From the kitchen window, this is a mid-morning view of our solar clothes dryer, before it collapsed beneath the weight of the snow ...

Our home has a metal roof, which I consider almost a necessity on an old house in a normally very snowy area. The metal roof sheds the snow quickly, keeping weight and stress off the roof. However, that means that piles form right next to the house. This thistle feeder hangs on the side of the house outside the kitchen window ...

More doves on the platform. The fuzziness along the bottom of the photograph is from the piled snow that slid off the roof. Even so, inside I had to stand on tiptoe. The platform has been crowded all day, with many face-offs among the birds.

The goldfinch was one of the few spots of color on an otherwise very white day ...

Sunday, February 21, 2010

Sounds of Spring

Last week's snow has disappeared and hints of Spring are beginning to be seen - dirty snow and mud. February can often be the snowiest and most brutal month, but that doesn't look like the case for this year.

The most certain signs of spring, however, are not what is in weather forecasts, temperature, or what can be seen. The first signs of spring are what I hear.

And what I have been hearing is the "peer, peer, peer" of the Tufted Titmouse ...

The wonderful cheerful song of the Northern Cardinal ...

The first tentative songs from the American Goldfinch, still in the drab winter wear ...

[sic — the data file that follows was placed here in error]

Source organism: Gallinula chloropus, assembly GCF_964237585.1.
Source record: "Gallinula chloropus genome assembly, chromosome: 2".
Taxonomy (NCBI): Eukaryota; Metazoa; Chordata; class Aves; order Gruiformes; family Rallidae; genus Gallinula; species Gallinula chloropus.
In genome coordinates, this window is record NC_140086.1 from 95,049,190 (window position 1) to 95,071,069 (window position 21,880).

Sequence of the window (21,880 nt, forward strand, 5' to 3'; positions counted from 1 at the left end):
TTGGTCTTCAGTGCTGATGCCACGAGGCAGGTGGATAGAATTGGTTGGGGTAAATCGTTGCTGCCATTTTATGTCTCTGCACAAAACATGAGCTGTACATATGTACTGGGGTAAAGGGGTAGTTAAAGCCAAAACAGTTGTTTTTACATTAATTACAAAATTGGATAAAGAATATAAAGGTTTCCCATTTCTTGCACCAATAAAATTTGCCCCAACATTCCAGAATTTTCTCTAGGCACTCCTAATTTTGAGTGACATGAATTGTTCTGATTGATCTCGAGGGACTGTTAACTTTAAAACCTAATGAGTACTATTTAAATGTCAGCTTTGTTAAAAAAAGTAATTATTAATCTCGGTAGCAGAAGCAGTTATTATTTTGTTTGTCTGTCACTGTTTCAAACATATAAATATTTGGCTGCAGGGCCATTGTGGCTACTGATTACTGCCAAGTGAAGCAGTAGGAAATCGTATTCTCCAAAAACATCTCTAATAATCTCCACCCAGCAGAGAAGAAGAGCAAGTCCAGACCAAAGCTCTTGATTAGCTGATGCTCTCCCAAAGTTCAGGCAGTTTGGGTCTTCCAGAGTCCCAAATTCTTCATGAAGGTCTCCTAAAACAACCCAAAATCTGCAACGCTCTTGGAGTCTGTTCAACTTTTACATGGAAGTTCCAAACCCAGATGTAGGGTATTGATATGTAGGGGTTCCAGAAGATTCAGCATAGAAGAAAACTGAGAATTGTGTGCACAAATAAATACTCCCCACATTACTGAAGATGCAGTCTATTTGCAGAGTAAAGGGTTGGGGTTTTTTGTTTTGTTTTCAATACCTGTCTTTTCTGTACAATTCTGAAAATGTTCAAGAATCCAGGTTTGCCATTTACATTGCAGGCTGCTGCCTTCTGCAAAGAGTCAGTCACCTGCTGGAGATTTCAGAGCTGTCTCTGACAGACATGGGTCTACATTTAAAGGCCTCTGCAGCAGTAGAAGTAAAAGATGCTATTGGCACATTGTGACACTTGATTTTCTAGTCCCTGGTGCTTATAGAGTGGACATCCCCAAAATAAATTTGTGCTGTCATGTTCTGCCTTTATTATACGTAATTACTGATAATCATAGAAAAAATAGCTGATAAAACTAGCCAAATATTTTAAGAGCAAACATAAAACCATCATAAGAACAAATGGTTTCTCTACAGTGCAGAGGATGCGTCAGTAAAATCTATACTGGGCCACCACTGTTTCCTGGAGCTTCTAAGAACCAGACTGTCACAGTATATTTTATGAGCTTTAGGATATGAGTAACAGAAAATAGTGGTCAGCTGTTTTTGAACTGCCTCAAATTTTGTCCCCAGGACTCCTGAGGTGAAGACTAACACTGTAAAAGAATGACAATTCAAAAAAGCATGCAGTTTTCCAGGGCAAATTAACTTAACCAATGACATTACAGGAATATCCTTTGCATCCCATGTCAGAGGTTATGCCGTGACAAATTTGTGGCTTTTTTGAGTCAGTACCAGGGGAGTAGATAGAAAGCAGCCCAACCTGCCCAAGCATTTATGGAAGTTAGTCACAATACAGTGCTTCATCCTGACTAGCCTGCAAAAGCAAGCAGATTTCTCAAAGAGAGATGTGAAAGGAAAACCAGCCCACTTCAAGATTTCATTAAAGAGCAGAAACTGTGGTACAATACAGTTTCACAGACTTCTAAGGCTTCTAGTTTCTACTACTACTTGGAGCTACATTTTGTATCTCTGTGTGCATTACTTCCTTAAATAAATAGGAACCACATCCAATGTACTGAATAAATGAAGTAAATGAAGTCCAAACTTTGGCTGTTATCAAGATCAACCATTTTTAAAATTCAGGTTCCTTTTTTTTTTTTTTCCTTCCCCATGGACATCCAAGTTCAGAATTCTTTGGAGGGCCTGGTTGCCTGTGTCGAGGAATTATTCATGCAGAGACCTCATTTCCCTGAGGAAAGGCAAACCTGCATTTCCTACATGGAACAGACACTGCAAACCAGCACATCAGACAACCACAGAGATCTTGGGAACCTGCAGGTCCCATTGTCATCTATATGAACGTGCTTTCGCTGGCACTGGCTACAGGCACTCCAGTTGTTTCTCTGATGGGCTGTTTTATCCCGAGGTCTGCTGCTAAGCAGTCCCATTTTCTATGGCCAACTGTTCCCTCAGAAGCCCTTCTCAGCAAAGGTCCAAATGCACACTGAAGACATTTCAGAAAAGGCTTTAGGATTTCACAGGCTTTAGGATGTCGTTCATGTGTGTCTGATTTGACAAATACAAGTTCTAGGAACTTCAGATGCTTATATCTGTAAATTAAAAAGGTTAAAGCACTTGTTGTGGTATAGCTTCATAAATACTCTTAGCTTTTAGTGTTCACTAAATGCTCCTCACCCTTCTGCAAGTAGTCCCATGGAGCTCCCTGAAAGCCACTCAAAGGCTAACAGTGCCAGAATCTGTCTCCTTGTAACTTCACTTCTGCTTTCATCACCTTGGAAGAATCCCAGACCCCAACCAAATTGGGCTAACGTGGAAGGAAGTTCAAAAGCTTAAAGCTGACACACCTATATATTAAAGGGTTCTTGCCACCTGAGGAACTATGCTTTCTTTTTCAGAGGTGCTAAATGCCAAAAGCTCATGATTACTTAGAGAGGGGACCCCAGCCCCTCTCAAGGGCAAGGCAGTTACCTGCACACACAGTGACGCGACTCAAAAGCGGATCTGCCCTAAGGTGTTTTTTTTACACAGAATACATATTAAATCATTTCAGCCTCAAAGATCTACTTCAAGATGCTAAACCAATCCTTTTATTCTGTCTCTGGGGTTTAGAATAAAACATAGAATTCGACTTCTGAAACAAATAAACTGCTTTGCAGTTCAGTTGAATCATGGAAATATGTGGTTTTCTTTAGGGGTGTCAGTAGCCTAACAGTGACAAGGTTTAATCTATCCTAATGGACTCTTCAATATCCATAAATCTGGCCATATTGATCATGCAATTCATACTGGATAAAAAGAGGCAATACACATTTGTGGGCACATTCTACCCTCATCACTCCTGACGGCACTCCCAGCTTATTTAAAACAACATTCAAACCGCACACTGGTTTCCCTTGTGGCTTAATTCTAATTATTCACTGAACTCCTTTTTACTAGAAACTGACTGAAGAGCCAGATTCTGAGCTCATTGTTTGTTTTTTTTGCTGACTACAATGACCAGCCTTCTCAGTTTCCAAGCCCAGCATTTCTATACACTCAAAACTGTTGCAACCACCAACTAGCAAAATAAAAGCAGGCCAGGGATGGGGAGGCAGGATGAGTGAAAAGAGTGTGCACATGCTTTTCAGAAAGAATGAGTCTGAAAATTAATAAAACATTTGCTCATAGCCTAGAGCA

... and American Crows which are moving around the village in ones or two, a sign that there wintering flocks is dispersing, and that they are busy with nest building. They noisily talk about their work ...

... and best of all, I have begun to hear the drumming of the Yellow-bellied Sapsucker - best of all because they go southwards for the winter, so when their drumming is heard it means they are beginning to drift northward again, and beginning to think about the activities of spring ...

A final note - these photos are from the past year, not the past week. I am hearing the sounds of spring, but not necessarily seeing them. But soon ....

Good birding!

Saturday, February 20, 2010

Due to the Absence of Birds

Last week I wrote briefly about the absence of birds at birds feeders, perhaps due to lots of natural food in the Canadian range where many winter birds come from, or the lack of natural food in our neighborhoods, or both, or neither, or something else. Whatever the reason, many people seem to have fewer birds at their feeders than in normal years, whatever normal may mean.

I am not being flip when I write, “whatever normal may mean.” It may simply imply, “what I expect, or what I want.”

Around my feeders, wintering finches have been absent. Except for a very brief visit by five Evening Grosbeaks three weeks ago, and a few random visits by a couple of goldfinches, there have been no redpolls, no siskins, no purples, no house. There have been no sparrows. An absence of birds.

But, all winter there have been 60+ Dark-eyed Juncos that forage through my yard every day. Last week the largest flock of Mourning Doves ever to visit my yard started coming several times a day - 50+. Blue Jays have been present all winter (about 15). Last Monday their numbers grew to at least twenty-five - had numbers been added to the original flock, or was this a new flock? The same day a flock of 15 goldfinches appeared.

The pattern for this winter’s feeder birds seems to be that the pattern can suddenly change, but I can only speak for my yard.